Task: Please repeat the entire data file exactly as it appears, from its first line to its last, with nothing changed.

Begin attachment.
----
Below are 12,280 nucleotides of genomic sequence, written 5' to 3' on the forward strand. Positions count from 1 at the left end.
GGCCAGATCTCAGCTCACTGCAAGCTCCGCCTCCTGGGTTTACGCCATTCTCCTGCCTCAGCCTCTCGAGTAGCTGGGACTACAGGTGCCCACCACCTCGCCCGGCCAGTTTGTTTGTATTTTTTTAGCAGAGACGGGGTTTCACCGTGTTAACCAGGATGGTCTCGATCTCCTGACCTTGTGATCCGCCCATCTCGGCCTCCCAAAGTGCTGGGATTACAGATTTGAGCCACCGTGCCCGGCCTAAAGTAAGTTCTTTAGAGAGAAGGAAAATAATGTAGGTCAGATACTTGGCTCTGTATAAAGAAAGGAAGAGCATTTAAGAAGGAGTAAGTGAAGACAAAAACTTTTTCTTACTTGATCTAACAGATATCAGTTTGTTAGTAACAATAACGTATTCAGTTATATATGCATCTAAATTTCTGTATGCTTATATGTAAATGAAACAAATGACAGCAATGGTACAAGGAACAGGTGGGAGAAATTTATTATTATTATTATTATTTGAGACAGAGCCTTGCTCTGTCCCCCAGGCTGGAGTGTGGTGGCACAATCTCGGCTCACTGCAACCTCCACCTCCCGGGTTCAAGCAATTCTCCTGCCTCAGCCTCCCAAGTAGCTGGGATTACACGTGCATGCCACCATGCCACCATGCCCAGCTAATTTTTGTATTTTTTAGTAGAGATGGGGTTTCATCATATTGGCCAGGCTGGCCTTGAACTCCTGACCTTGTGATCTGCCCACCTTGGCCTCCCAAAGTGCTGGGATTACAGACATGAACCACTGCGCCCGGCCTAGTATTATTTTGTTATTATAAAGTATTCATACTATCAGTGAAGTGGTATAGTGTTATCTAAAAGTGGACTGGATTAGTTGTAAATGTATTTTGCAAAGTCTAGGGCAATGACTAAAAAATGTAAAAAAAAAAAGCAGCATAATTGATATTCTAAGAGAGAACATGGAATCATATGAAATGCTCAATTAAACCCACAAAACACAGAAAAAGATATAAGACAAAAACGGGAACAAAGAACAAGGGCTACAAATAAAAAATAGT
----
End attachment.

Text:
Below are 12,280 nucleotides of genomic sequence, written 5' to 3' on the forward strand. Positions count from 1 at the left end.
GGCCAGATCTCAGCTCACTGCAAGCTCCGCCTCCTGGGTTTACGCCATTCTCCTGCCTCAGCCTCTCGAGTAGCTGGGACTACAGGTGCCCACCACCTCGCCCGGCCAGTTTGTTTGTATTTTTTTAGCAGAGACGGGGTTTCACCGTGTTAACCAGGATGGTCTCGATCTCCTGACCTTGTGATCCGCCCATCTCGGCCTCCCAAAGTGCTGGGATTACAGATTTGAGCCACCGTGCCCGGCCTAAAGTAAGTTCTTTAGAGAGAAGGAAAATAATGTAGGTCAGATACTTGGCTCTGTATAAAGAAAGGAAGAGCATTTAAGAAGGAGTAAGTGAAGACAAAAACTTTTTCTTACTTGATCTAACAGATATCAGTTTGTTAGTAACAATAACGTATTCAGTTATATATGCATCTAAATTTCTGTATGCTTATATGTAAATGAAACAAATGACAGCAATGGTACAAGGAACAGGTGGGAGAAATTTATTATTATTATTATTATTTGAGACAGAGCCTTGCTCTGTCCCCCAGGCTGGAGTGTGGTGGCACAATCTCGGCTCACTGCAACCTCCACCTCCCGGGTTCAAGCAATTCTCCTGCCTCAGCCTCCCAAGTAGCTGGGATTACACGTGCATGCCACCATGCCACCATGCCCAGCTAATTTTTGTATTTTTTAGTAGAGATGGGGTTTCATCATATTGGCCAGGCTGGCCTTGAACTCCTGACCTTGTGATCTGCCCACCTTGGCCTCCCAAAGTGCTGGGATTACAGACATGAACCACTGCGCCCGGCCTAGTATTATTTTGTTATTATAAAGTATTCATACTATCAGTGAAGTGGTATAGTGTTATCTAAAAGTGGACTGGATTAGTTGTAAATGTATTTTGCAAAGTCTAGGGCAATGACTAAAAAATGTAAAAAAAAAAAGCAGCATAATTGATATTCTAAGAGAGAACATGGAATCATATGAAATGCTCAATTAAACCCACAAAACACAGAAAAAGATATAAGACAAAAACGGGAACAAAGAACAAGGGCTACAAATAAAAAATAGT